This time last year, Evie Farrell couldn't have even dreamed where she is now.

But after the 43-year-old from Sydney lost a close friend and decided to pack up her life and A$30,000 ($31,000) in savings last February, she and her daughter, Emmie, set off on the adventure of a lifetime travelling around the world.

Here, Farrell speaks to Femail about their first year away from home, what they've learned - and why after one year the pair still have no plans to come home, Daily Mail reports.

Originally, Farrell said her intention was just to travel for a year, but as their year comes to its completion, she said they have decided to go on for at least another six months:


"This year has flown by, we're not ready to come home yet," she said.

"We're about to go back to Vietnam and Emmie will go to school for a few months while I work and try to earn some money to keep us going.

"My savings have all but gone, but we're lucky as we still have rent coming in from our home in Australia, so that's keeping our heads just above water."

The mum of one is a firm believer in the idea that travelling is easier than many might think.

She said that not only is it cheaper than living in Sydney, but it's also rewarding.

"I've learned this year that if you want something badly enough, you can make it happen," she said.

"There's more to life than sitting at a desk every day to earn money to buy stuff. We've travelled for a whole year with one backpack and there's no way I'm going back to my old way of life now."

While travelling Taiwan, Malaysian Borneo, Bali, Singapore, Malaysia, Thailand, Vietnam, London, Paris and China - where they spent Christmas and the New Year - Farrell has been teaching Emmie, via theNSW Distance Education primary school programme.

Emmie has also been sporadically receiving formal education, such as when the pair were in Hoi An.

"The challenges of being away on a trip like this are mostly the same as the ones we have at home - schoolwork, manners, bedtimes and eating meals - we just deal with them in incredible locations," Farrell said.

A couple of people asked about Emmie sitting on this buffalo and why I feel it's different to riding elephants - which we are strongly against! It's a good question and I'd be interested to know what you think. To me there is a world of difference. This buffalo is a working animal that is traditionally used in the rice paddies around Hoi An, often growing up with a young boy who cares for it during its life. We see them all around the town, just wallowing in rice paddies with their mates and a bunch of geese. That's the life of a working buffalo - work in the fields and then hang out when the work is done. This buffalo was clearly well cared for - they are also really valuable (around US$1000 each which is a huge amount of money here) and regardless of its owners commitment to animal welfare, financially it makes sense to care for the buffalo. In contrast, elephants are taken from their natural habitat, their spirit is cruelly broken through force and isolation and they are kept in awful conditions in elephant camps. These poor elephants are used for the amusement of tourists who watch them do 'tricks', jump all over them for selfies and ride in heavy metal cages on the elephants back as they climb steep hills in pain with the cage digging into their back. They are often chained in patches of dirt and kept 'obedient' with sharp bull-hooks that dig into their skin. It's heartbreaking to see, as they are such beautiful animals and so gentle. Their sole purpose is to earn money from the tourist trade - it's unnatural and cruel. And people still do it! 🐘 When we saw this buffalo in a field, its owner was laying on its back and it looked so amazing we went to take a look and Emmie asked if she could sit on the buffalo too and have a photo. The buffalo was placid and didn't seem to mind - his owner just gently plonked the her up there and she gave the buffalo a big hug - and that was it. I didn't have a problem with it at all - what do you think? Evie xo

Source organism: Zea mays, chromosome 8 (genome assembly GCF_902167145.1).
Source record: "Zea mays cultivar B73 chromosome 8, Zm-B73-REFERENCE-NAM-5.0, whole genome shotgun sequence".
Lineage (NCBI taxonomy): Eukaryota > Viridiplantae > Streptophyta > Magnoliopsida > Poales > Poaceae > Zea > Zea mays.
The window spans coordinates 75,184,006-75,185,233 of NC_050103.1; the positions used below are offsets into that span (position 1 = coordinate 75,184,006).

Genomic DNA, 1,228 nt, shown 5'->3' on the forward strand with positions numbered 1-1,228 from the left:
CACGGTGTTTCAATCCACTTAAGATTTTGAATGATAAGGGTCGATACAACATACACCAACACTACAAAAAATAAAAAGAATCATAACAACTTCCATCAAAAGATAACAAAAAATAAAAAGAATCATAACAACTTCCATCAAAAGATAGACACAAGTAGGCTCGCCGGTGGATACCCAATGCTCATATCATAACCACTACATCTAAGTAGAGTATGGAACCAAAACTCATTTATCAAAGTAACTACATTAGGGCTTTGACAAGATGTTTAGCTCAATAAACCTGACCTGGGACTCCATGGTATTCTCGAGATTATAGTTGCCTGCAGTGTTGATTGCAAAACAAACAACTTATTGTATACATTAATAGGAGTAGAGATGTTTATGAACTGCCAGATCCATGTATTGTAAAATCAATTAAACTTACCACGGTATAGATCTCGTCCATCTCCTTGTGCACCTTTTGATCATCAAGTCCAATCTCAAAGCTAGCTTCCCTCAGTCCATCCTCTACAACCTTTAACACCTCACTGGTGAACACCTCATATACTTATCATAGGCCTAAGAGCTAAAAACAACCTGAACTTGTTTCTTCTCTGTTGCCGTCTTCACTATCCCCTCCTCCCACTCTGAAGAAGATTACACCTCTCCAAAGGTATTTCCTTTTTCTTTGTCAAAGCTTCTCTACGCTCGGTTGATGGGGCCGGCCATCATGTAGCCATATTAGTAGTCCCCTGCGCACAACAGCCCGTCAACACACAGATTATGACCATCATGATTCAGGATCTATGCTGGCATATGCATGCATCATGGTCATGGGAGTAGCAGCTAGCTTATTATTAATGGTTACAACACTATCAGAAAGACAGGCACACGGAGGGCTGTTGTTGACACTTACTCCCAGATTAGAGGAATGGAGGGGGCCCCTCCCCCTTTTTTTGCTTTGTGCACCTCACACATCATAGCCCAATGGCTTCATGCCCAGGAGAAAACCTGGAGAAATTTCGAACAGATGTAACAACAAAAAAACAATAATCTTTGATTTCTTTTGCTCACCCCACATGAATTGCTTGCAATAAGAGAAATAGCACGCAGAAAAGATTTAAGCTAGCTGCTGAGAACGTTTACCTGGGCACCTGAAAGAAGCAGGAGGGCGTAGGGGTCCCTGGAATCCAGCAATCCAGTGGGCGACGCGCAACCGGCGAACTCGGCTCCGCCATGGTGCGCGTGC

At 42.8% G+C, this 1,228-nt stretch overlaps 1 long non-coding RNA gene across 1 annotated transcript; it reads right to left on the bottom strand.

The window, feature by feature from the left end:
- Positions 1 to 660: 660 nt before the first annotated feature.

A post shared by Family Travel 🌴 Evie & Emmie (@mumpacktravel) on

"We've met other traveling families along the way and seeing Emmie have a great time with kids from all over the world helps me feel okay about her being away from her friends at home.

"She has made so many new friends and had wonderful experiences in all the countries we've been to."

Next, Farrell and her daughter will return to Vietnam, before crossing into Cambodia to visit an elephant sanctuary and celebrate their one-year anniversary of being away from home:

"It was funny being away from home for Christmas and celebrating it in China," she said.

"We celebrated it by going to watch a Christmas show, ice skate and rock climb. We ate local xiaolongbao (Chinese soup dumplings) and caramel-flavoured Tim Tams which we managed to find in a supermarket.

"I wouldn't change our experiences for the world, though, and hopefully our life will inspire more mums and dads to go on an adventure with their children.'

With regards to any regrets about packing up her old life in Australia, Farrell said she has none.

"This is precious time and if we weren't travelling, I would be at work every day and Emmie would be at school and being cared for by au pairs. It just makes sense to me to spend time together while she is young.

"It's the best gift I could have given her and the best thing I could have done for myself, too."

For anyone thinking of trying long-distance travel, Evie Farrell says you can get in contact with her via her blog, Mum Pack Travel. You can also follow her adventures on Instagram.